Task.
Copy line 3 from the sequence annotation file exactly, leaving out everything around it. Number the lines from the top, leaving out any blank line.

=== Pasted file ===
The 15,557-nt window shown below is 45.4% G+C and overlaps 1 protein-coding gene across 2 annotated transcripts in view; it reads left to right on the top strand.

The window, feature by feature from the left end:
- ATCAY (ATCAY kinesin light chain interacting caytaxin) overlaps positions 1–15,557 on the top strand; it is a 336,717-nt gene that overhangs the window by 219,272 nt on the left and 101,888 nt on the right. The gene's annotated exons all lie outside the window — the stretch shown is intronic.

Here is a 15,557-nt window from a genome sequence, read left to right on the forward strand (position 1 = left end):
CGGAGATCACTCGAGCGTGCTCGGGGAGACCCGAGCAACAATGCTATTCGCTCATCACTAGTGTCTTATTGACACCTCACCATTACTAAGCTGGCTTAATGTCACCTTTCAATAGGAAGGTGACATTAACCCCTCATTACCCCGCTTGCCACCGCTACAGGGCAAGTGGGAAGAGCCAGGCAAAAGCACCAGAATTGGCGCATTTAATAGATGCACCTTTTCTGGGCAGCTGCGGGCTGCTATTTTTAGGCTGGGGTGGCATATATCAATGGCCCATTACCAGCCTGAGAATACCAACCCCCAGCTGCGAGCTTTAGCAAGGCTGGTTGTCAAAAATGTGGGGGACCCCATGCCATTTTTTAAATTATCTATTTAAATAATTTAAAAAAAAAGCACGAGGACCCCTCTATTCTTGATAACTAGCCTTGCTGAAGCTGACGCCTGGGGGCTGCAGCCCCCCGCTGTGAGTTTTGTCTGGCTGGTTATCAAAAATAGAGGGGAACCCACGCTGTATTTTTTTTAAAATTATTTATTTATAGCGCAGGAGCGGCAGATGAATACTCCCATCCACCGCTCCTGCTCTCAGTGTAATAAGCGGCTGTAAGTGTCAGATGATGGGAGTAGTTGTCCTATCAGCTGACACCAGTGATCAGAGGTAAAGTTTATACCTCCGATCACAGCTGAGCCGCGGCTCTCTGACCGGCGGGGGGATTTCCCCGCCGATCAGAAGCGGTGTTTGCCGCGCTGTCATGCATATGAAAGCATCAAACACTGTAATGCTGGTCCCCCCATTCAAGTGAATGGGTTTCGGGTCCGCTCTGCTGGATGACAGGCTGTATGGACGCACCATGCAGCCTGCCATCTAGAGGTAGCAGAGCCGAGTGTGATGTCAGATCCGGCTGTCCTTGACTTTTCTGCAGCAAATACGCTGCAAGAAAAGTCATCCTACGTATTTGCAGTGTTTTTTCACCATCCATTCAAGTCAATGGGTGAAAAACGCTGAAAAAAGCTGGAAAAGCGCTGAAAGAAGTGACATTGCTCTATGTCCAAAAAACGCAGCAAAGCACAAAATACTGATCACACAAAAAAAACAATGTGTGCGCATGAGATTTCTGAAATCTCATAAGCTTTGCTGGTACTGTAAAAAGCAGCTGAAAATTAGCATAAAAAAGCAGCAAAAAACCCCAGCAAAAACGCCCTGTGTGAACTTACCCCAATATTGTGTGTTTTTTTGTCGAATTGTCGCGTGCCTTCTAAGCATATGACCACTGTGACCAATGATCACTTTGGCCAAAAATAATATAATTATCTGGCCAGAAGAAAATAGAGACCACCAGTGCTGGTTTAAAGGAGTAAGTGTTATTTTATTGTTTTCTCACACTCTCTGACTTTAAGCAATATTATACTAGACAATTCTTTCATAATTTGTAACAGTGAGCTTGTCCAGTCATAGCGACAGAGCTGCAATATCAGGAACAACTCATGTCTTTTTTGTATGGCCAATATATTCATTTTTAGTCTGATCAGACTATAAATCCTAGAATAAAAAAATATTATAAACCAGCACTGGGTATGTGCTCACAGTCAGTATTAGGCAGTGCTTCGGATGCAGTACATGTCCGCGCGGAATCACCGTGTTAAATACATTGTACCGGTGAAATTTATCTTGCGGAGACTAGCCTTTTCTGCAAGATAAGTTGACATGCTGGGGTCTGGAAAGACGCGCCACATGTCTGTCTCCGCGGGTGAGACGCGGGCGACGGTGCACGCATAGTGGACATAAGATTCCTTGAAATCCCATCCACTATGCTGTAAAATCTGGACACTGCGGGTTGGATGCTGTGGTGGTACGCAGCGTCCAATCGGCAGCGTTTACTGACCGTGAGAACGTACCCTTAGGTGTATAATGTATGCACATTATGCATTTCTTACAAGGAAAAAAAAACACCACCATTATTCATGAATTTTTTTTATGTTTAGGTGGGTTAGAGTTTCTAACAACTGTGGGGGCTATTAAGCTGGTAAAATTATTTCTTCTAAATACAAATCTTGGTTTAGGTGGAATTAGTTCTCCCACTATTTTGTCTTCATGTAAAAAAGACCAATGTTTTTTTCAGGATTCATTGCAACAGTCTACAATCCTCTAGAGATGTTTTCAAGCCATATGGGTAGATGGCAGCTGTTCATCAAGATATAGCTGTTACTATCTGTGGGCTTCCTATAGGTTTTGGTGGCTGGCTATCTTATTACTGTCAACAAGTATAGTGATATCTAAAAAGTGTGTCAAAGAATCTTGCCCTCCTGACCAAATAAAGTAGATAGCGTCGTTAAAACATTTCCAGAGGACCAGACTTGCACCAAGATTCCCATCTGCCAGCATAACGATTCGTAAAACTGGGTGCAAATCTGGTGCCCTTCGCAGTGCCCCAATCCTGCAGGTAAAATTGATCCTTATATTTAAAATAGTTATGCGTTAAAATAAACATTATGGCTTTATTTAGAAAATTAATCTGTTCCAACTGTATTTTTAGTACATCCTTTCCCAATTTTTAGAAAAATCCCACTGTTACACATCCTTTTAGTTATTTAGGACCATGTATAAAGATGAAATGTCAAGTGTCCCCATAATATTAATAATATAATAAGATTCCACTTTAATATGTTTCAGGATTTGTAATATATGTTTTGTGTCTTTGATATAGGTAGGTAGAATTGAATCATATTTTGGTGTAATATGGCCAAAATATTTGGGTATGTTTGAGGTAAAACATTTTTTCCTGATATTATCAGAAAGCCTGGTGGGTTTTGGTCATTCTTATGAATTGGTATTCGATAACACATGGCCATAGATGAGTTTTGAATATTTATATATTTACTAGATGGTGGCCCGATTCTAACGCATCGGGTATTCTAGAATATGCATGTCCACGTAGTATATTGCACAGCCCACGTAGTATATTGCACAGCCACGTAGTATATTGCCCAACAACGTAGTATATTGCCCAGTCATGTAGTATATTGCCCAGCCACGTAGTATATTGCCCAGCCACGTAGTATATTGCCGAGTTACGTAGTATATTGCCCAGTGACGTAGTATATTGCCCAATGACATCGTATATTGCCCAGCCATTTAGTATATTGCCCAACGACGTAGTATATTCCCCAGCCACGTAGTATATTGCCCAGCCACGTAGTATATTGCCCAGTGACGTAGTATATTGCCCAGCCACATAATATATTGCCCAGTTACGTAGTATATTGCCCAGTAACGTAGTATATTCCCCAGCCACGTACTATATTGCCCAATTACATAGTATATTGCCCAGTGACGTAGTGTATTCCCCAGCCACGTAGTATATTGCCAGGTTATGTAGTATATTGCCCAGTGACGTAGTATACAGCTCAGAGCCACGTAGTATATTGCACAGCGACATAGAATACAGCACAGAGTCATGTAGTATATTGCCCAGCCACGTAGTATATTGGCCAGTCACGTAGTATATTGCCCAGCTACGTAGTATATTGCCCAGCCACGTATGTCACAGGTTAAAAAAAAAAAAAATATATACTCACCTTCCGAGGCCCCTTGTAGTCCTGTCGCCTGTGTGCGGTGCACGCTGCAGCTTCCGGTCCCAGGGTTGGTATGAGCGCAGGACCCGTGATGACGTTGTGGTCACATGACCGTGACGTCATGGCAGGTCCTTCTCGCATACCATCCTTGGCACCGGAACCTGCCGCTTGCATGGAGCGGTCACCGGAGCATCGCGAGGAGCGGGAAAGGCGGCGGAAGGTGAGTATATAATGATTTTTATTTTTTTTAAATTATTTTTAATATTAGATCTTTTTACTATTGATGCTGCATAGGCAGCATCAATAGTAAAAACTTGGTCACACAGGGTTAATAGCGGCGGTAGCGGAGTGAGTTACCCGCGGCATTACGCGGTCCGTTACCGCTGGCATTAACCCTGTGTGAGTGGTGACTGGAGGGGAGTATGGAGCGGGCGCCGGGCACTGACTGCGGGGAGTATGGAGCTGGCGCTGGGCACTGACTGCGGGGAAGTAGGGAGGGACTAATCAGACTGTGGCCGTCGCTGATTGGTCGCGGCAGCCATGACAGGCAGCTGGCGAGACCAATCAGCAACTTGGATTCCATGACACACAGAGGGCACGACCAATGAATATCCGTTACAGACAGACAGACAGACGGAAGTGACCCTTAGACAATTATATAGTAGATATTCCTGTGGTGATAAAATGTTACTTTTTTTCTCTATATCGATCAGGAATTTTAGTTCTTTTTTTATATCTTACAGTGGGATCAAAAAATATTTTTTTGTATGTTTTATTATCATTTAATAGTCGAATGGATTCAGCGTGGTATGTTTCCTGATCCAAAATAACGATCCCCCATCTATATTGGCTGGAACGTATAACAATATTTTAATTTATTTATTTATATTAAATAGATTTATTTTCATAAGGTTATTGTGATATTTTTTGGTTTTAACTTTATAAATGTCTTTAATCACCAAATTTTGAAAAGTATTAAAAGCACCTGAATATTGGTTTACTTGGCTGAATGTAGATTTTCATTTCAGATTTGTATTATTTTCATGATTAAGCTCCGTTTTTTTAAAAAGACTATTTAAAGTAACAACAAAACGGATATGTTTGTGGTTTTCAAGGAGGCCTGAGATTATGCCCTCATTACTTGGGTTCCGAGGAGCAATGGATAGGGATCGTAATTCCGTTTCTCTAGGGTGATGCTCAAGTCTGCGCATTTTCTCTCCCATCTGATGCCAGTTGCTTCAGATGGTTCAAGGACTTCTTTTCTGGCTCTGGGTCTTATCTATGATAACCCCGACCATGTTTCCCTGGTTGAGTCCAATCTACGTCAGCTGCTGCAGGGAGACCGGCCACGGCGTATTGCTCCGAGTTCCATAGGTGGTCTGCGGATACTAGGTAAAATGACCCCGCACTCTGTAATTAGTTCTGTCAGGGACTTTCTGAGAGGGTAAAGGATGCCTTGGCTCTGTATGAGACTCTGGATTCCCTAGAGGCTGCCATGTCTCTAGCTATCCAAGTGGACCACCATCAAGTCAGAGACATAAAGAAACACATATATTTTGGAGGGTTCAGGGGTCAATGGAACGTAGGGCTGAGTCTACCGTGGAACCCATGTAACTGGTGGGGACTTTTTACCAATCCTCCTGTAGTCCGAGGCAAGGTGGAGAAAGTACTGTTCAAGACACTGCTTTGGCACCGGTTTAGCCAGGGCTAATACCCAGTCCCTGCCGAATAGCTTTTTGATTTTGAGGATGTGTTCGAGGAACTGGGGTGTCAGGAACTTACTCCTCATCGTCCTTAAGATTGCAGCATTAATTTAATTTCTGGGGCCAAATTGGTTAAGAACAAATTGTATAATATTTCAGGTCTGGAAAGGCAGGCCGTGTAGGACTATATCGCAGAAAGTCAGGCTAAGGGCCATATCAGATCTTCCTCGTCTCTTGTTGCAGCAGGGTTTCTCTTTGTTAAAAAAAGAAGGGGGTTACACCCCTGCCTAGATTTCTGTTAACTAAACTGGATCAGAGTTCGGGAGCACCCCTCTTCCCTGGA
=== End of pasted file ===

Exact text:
- ATCAY (ATCAY kinesin light chain interacting caytaxin) overlaps positions 1–15,557 on the top strand; it is a 336,717-nt gene that overhangs the window by 219,272 nt on the left and 101,888 nt on the right. The gene's annotated exons all lie outside the window — the stretch shown is intronic.